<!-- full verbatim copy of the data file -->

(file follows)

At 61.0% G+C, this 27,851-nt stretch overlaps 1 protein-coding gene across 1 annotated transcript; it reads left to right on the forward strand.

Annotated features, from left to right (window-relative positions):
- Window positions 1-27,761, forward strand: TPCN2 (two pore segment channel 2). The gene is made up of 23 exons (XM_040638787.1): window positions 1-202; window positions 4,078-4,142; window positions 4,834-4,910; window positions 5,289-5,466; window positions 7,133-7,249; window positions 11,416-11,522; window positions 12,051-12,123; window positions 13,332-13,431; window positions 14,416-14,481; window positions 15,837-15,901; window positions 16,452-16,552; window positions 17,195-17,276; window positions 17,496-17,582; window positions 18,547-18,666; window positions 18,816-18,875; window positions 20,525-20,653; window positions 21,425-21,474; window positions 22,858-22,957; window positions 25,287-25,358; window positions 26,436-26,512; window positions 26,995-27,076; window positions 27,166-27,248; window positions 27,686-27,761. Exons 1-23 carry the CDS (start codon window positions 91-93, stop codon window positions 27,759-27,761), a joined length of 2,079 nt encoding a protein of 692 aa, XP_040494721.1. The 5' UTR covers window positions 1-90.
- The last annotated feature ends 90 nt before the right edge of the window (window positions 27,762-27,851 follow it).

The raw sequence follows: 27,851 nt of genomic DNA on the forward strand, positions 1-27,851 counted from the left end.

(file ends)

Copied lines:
At 61.0% G+C, this 27,851-nt stretch overlaps 1 protein-coding gene across 1 annotated transcript; it reads left to right on the forward strand.

Annotated features, from left to right (window-relative positions):
- Window positions 1-27,761, forward strand: TPCN2 (two pore segment channel 2). The gene is made up of 23 exons (XM_040638787.1): window positions 1-202; window positions 4,078-4,142; window positions 4,834-4,910; window positions 5,289-5,466; window positions 7,133-7,249; window positions 11,416-11,522; window positions 12,051-12,123; window positions 13,332-13,431; window positions 14,416-14,481; window positions 15,837-15,901; window positions 16,452-16,552; window positions 17,195-17,276; window positions 17,496-17,582; window positions 18,547-18,666; window positions 18,816-18,875; window positions 20,525-20,653; window positions 21,425-21,474; window positions 22,858-22,957; window positions 25,287-25,358; window positions 26,436-26,512; window positions 26,995-27,076; window positions 27,166-27,248; window positions 27,686-27,761. Exons 1-23 carry the CDS (start codon window positions 91-93, stop codon window positions 27,759-27,761), a joined length of 2,079 nt encoding a protein of 692 aa, XP_040494721.1. The 5' UTR covers window positions 1-90.
- The last annotated feature ends 90 nt before the right edge of the window (window positions 27,762-27,851 follow it).

The raw sequence follows: 27,851 nt of genomic DNA on the forward strand, positions 1-27,851 counted from the left end.